Long Term Savers See Cash Eroded by Inflation

Despite plans to save for the long term, Britons are choosing to hoard cash - guarateed to lose value - over investing in the stock market

Emma Wall 11 July, 2017 | 2:26PM
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Emma Wall: Hello and welcome to Morningstar. I'm Emma Wall and I am joined today by Jeremy Roberts, Head of U.K. Retail for BlackRock, to discuss BlackRock's latest investor pulse survey.

Hello Jeremy.

Jeremy Roberts: Hello.

Wall: So, let's start with the good news, because there is some good news this year. What is that?

Roberts: The good news is that people have started to think about their long term financial futures and have told us that they are allocating some of their cash 25% for the long term. So that is good news they are starting to have a plan. But we think there is more work to do.

Wall: And that is admirable. That shouldn’t go unadmired, because we all have present bias when it comes to money. And so, deciding that actually to put 25% aside for the long term is a good thing. However, the way that they are allocating that money is not perhaps the best use of it, is it?

Roberts: No, so they have told us that 40% of their money they need for the day-to-day, for bills, for emergencies for rainy day today. We get that and that’s absolutely right. But they have told us that 25% of it is set aside our call to action is please have a think about that not being in cash. Because cash is being eroded by inflation every single day and inflation today is at 2.9% which is a bit of problem.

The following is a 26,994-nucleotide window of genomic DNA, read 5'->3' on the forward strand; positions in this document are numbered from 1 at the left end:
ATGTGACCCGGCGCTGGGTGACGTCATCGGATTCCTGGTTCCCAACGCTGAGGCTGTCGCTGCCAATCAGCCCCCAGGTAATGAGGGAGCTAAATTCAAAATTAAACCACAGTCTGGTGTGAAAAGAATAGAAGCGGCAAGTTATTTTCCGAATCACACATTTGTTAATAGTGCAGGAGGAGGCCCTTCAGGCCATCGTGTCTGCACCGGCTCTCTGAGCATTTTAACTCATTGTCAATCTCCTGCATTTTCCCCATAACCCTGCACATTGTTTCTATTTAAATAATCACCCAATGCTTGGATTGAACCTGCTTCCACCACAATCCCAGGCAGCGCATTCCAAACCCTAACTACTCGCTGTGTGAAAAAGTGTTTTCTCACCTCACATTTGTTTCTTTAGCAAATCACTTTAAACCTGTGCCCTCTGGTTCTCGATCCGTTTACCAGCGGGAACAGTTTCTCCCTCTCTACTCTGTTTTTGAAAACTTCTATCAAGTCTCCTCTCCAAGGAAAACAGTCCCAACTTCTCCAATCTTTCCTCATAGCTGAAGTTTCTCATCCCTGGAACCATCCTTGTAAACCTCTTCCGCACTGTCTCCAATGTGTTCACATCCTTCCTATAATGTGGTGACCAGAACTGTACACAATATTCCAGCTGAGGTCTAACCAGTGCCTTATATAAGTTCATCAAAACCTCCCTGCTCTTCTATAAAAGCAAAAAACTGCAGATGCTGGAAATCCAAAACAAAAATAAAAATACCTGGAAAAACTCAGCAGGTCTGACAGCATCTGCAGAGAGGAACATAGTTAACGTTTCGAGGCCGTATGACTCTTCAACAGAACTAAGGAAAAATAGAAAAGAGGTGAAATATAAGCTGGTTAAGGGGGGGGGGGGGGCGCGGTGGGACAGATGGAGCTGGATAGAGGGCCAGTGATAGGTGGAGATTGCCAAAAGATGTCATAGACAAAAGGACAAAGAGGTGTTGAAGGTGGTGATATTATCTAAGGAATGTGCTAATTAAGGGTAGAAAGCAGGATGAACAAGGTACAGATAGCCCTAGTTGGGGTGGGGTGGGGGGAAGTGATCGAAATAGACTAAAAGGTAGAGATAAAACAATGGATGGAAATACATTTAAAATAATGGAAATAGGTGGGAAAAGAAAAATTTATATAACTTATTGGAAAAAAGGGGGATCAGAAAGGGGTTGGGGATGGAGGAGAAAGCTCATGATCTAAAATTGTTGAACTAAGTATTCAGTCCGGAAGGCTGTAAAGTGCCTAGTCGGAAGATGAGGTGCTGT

Wall: Why do you think people still have this sort of emotional barrier, a mental block when it comes to taking long term money out of cash which they see as a safe haven and putting into something like the stock market.

Roberts: It's about comfort. When times are uncertain and let's be honest with everything that’s gone on in the last 12 months, people regress to what's comfortable. And what's comfortable is cash but again we just want to say 2.9% inflation cash paying you nothing in terms of interest rates.

So, you need to get that money working for you. Let me give you an example. So, £2,270 is what people have on average that they have set aside for long term. That money over last 20 years if it had been invested in the stock market will be worth £8,350.

Wall: And that’s just a capital lumpsum of the beginning that’s not even adding to it over time.

Roberts: Absolutely right. And we haven’t cheery picked that 20 years. That 20 years includes the financial crisis, includes the dotcom boom and bust. So investing over the long time it works.

Wall: And so then to those people who are scared to make that leap out of cash into perhaps the stock market. What's the one call to action you'd give them?

Roberts: So, we've identified three different groups of people. We've called them the pinched, who have just – they just have a real emotional barrier about getting out of cash for the reasons we've talked about, nervous about the markets et cetera. We found that there are a group called the posers, now these are the people who understand inflation.

Who understand the benefits of investing in the long term, but just are nervous right now. Then the planners are the people who have said to us, yes we understand it. We want to make an investment, we just haven’t gone about and done it yet. So, if all those three people, sets of people we just want to say, just make that one further step into securing a longer term financial future for you.

Wall: Because if you don’t act now inflation will continue to erode your cash and leave you with negative returns over the long term.

Roberts: It will.

Wall: Jeremy, thank you very much.

Roberts: Thank you.

Wall: This is Emma Wall from Morningstar. Thank you for watching. 

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Emma Wall  is former Senior International Editor for Morningstar

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